As a Christian woman, I believe God made each of us special, unique to our own individual design, and with a purpose. God does not make mistakes and He did not make a mistake when He decided whether any person is male or female. I believe in equality but am troubled by this movement. If someone says he or she wants to identify as or even become a woman, I cannot stop them, but it is against my faith for those desires to be advanced, manipulating God's design, through the use of my body parts.


To consider more on this issue download and read A Christian Perspective on Gender Equality. Family restoration happens in the thoughtful process necessary in every area of our lives.


SCOTUS Denies Rehearing on Executive Order Immigration Program

The Supreme Court today refused the White House’s request to review the immigration case of United States v. Texas, U.S., No. 15-674, rehearing denied 10/3/16. According to U.S. Law Week, “In June, the justices divided 4-4 on the issue. The split left lower court rulings putting a hold on President Barack Obama’s expanded Deferred Action for Childhood Arrivals program and Deferred Action for Parents of Americans and Lawful Permanent Residents program—commonly known as DACA and DAPA—in place. These programs would have deferred deportation for approximately 4 million immigrants who entered the country illegally, and granted them temporary permission to work in the U.S.”

The Challenges of Family Law and Policy in Immigration Regulation are particularly perplexing because they require so much state cost in border states.  Legal immigration allows states to be prepared for those costs, but illegal immigration opening international borders has overburdened states.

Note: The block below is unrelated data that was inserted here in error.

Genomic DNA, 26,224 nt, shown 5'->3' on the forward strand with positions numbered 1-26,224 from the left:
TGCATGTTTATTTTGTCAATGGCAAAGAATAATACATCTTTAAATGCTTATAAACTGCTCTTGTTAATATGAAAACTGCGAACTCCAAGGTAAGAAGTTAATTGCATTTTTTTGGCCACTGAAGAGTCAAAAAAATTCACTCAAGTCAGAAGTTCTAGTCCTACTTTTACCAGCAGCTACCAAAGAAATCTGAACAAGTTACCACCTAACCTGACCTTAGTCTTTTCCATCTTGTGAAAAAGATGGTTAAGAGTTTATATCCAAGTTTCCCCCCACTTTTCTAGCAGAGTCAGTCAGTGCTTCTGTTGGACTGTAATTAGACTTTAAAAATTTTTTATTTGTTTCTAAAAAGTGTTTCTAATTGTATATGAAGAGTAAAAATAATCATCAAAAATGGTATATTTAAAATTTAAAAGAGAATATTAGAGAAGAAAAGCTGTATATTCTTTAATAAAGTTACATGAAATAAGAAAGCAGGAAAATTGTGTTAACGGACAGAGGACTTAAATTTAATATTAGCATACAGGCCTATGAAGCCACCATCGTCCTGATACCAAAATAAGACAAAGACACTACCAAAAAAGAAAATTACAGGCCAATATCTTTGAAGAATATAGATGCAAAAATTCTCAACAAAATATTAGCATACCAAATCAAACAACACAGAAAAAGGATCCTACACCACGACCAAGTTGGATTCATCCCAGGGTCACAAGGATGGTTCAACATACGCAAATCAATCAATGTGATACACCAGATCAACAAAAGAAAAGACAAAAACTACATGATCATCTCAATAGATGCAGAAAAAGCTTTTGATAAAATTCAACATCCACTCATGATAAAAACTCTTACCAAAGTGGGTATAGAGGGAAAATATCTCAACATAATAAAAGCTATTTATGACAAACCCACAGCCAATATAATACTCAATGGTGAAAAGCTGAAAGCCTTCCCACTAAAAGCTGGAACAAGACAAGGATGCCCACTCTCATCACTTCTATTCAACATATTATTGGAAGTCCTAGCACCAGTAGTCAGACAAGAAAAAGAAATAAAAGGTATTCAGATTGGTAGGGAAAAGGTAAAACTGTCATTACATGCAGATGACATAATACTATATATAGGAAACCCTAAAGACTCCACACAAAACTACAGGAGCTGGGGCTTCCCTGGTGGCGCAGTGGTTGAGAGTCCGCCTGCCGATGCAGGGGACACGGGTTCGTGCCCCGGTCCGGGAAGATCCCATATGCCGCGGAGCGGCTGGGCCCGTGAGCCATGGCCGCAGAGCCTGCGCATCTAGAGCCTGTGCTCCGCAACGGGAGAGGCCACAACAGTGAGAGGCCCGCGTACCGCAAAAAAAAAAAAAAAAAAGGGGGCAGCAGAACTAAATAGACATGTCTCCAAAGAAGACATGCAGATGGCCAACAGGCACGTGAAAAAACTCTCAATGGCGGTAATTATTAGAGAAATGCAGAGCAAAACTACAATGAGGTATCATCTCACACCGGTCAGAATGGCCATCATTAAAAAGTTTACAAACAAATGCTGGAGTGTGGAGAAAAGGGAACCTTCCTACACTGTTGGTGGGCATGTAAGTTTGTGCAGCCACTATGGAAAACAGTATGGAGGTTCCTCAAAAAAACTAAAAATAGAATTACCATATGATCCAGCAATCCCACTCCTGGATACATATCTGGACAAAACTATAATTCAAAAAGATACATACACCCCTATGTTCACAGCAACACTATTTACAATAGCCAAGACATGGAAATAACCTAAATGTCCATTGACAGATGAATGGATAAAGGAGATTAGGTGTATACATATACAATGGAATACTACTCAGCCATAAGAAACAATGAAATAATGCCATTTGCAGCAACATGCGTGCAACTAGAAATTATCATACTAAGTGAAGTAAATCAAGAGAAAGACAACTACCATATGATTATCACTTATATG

Today’s order means that Texas and 25 other states who challenged the programs arguing that these orders represented an unauthorized abuse of presidential power have been victorious in their challenge.  The case will be returned to the District Court Judge in Texas. 

Issues involving immigration and families are extremely significant, and must rely on firm national immigration laws that work with, rather than against, state governments who bear the financial and structural burden to protect children and families as they immigrate.   


Family Law Difference Makers

Many Regent Law alumni now serve as Family Court Judges all over the country, working to determine what is best for children in often broken or troubled families.  The Rev. Tim Keller uses divorce laws as an example of how our religious beliefs affect our public life. These Regent alumni are difference makers with a solid base in their personal faith. 
Some tools available to help a child and his or her parents deal with divorce might include film documentaries such as Spare the Child, or a new file called Split which gives the child’s perspective. 
Family law difference makers understand how important it is to work toward family restoration, even in court, and place the best interests of children as paramount to family strength.